My Reservation about It

Discussion in 'IT' started by Neil W, Jan 21, 2014.

  1. Neil W
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    Neil W Well-Known Member

    Don't get me wrong - I like It a great deal. It's a fabulous ride. But am I alone in thinking the destination is a bit rubbish?
    A cosmic spider?
    Come on, Uncle Steve!
    Last edited by a moderator: Jan 21, 2014
  2. Out of Order
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    Out of Order Where Everybody Knows Your Lame

    IT has many forms.

    Are you familiar with how to use the spoiler tag, Neil?

    [$poiler]Write the spoiler here[/$poiler] Use an s instead of the dollar sign.
  3. Autumn Gust
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    Autumn Gust Well-Known Member

    It has such an engrossing plot that Sai King cleverly built up layer upon layer over many pages. I think ANY ending would be a let down in some way. The real problem was that the story had to end.
  4. HollyGolightly
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    HollyGolightly Well-Known Member

    I remember feeling that way long ago back in 1987 when I first read IT. But after reading many, many other Stephen King novels, I feel like this is his way. And it's no longer surprising to me that he often leans towards SciFi-ish stuff. That ending left more open for later novels, and it really made sense to me, after some years of thought. But I get where you're coming from. And I agree with Autumn - I could read about those characters everyday and not get bored. Loved them all.
  5. Neil W
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    Neil W Well-Known Member

    Completely overlooked it again. Apologies. There's no edit option on old posts, or I'd do it, so can I ask a mod please to spoiler the offending bit.
  6. Out of Order
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    Out of Order Where Everybody Knows Your Lame

    We all have been guilty one time or another. I'm sure that it will get covered.....
  7. 91rewoT
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    91rewoT Backwards Sister Member

    I guess it worked for me because I have a HUGE fear of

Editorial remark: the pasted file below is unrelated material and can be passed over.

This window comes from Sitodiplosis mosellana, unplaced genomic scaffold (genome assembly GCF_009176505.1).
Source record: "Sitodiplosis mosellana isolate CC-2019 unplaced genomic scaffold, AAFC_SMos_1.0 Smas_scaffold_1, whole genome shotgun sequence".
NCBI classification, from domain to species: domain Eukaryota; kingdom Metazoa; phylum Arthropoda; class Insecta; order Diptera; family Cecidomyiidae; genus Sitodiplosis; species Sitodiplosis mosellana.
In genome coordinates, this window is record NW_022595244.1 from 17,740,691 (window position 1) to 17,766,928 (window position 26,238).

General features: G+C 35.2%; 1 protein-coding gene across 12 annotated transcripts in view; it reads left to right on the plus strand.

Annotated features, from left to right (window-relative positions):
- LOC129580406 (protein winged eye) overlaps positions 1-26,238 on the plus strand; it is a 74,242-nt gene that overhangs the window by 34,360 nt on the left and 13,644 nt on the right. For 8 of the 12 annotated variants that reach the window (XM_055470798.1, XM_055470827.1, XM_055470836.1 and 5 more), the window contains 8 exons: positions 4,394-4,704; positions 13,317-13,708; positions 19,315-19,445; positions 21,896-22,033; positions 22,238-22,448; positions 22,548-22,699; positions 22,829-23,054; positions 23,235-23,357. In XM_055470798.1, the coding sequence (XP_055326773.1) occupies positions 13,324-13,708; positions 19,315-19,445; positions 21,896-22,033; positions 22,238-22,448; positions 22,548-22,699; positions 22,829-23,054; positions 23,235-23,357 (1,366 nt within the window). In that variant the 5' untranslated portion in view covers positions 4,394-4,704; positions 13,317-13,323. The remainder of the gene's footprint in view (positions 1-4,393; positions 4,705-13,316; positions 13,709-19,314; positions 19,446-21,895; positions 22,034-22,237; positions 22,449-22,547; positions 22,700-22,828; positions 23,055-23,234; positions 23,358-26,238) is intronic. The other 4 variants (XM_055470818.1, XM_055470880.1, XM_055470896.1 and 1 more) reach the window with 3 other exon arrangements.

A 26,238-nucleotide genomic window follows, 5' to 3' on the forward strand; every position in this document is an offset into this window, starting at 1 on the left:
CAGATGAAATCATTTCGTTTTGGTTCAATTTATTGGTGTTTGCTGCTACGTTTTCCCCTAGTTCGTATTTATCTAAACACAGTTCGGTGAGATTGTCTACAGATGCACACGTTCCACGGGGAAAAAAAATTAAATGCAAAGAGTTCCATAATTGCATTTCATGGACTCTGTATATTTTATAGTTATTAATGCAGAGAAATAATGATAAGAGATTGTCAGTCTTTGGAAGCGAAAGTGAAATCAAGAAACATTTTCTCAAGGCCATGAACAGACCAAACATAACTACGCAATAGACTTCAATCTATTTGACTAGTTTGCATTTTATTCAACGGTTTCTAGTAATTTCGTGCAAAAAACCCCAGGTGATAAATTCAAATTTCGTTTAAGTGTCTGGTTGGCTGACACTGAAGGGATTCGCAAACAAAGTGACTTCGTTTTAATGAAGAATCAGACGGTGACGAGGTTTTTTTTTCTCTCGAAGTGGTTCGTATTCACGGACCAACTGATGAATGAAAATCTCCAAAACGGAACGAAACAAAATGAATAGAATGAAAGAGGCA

spiders
    .
    Last edited by a moderator: Jan 21, 2014
  8. Sundrop
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    Sundrop the Great & Wonderful

    All the forms of IT were terrifying.....
  9. mustangclaire
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    mustangclaire There's petrol runnin' through my veins.

    *gulps and protests loudly*..... BUT "IT" IS MY FAVOURITE BOOK EVER!!
  10. GNTLGNT
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    GNTLGNT Idiot in Situ and Unholy Devourer of Cookies

    ...rubbish???.....HELL NO!!!!....
  11. Robert Gray
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    Robert Gray Well-Known Member

    I don't know if you are alone, but I doubt there are very many of you. I don't think the end is rubbish at all. You do know that it isn't actually a
    spider
    either right? All forms that It takes are drawn from the minds of those that view it. That was merely the closest shape the Losers could envision.
    91rewoT, mjs9153, doowopgirl and 6 others like this.
  12. Neil W
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    Neil W Well-Known Member

    Pennywise
    the
    clown
    was terrifying, but even though I'm
    an arachnophobe
    , and even though I understand that the
    cosmic spider
    is merely
    the nearest approximation to an entity which only partially exists in our reality
    , I still found it a bit lame. Loved getting to that point, though, and also what followed.

    Playing with spoilertags is fun, too...
  13. Neil W
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    Neil W Well-Known Member

    Double post. My internet is glitchy (I bet there is a story in there somewhere....)
  14. Robert Gray
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    Robert Gray Well-Known Member

    Different strokes for different folks I guess. What, pray tell, would you have had It be in the final confrontation? Since you don't comment on the Deadlights or the Turtle, I take it you don't have a problem with the cosmic scale of things. It sounds like you just aren't scared of the final physical form the monster takes. Or is it the entire metaphysical aspect of the story that seems "lame" to you? I am not attacking you personally. Rather, I am seeking clarification. A critique should be specific and supported. There is a difference between a critique and a heckle. A critic states his/her opinion and supports it. A heckler just shouts insults from the cheap seats. Saying it is "lame" doesn't tell us anything other than you didn't like it. If you don't have anything to support why you don't like that ending, can you tell us why we should consider you important enough that your preference matters?